• According to a December 2013 Harris Interactive poll, 74% of US adults believe in God, and 64% believe in an afterlife.
  • Daniel was correct about India’s biometric database – there are 600 million Indians enrolled as of May 2014.
  • A brief (albeit slightly out-of-date) rundown of Higgs Boson experimentation on Wikipedia, as some increasing confidence levels in 2014: NBCNews (23 June 2014), IFLScience (17 July 2014).
  • Glenn mentioned that Michael Pitt in I Origins looks a bit like Johnny Depp in Secret Window, an obscure and poorly received Stephen King adaptation from 2004 – have a look and decide for yourself!

Listen above, or download: Lucy, I Origins (right-click, save as, or click/tap to play on a non-flash browser)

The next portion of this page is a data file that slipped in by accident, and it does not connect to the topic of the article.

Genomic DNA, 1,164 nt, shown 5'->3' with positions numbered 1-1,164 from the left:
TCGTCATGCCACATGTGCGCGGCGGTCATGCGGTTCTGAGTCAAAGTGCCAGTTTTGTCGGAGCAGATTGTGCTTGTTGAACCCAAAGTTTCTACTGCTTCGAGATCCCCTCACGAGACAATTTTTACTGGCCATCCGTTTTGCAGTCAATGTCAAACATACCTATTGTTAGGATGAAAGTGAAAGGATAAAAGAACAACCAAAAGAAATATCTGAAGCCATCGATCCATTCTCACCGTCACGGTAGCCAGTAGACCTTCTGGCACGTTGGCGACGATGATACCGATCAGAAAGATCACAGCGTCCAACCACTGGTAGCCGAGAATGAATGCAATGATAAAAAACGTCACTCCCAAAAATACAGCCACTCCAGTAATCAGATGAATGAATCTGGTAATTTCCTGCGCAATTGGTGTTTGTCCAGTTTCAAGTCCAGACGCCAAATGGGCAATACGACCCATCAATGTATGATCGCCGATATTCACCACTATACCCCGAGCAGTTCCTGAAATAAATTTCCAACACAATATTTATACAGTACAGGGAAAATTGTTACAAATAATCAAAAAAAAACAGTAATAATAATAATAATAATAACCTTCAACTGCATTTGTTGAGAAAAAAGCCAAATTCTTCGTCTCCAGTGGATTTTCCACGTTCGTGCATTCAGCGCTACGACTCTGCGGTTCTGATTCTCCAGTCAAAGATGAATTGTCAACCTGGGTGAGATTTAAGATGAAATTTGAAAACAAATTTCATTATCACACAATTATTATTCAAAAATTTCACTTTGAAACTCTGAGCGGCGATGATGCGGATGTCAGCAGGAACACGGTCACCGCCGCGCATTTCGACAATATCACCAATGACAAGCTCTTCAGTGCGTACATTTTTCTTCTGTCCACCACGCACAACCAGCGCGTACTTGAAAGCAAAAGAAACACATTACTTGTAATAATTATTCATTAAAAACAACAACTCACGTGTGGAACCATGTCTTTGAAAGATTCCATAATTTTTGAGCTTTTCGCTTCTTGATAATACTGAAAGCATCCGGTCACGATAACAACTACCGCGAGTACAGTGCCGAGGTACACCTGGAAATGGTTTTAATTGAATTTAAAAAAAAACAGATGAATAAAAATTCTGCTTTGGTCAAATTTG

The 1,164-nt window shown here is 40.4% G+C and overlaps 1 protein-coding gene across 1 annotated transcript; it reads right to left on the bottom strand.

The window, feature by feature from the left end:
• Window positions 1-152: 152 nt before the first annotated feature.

FilmWonk Podcast – Episode #53 – “Sex Tape”, “The Purge: Anarchy”

This week on the podcast, Glenn and Daniel screen a subpar Sex Tape from director Jake Kasdan, and a cast they usually enjoy, including Cameron Diaz, Jason Segel, and Rob Lowe. What went so horribly, tragically, erotically wrong with this film? Tune in below – and then stay tuned as we’re joined by FilmWonk’s senior Obscure Film Correspondent, Rebekah O’Brien, who joins us to review The Purge: Anarchy (53:58).

May contain NSFW language.

FilmWonk rating (Sex Tape): 2 out of 10
FilmWonk rating (The Purge: Anarchy): 7/10 (Daniel and Rebekah), 5/10 (Glenn)

Show notes:

  • (01:57): Sex Tape
  • (14:30): Spoilers for Sex Tape
  • (23:35): The Purge: Anarchy
  • (37:47): Spoilers for The Purge: Anarchy
  • Music for tonight’s episode is the track “Turn It Up” by Ruba, from the Sex Tape soundtrack, and the track “Drink” by Alestorm, which is not on either movie’s soundtrack, but feels anarchy-appropriate.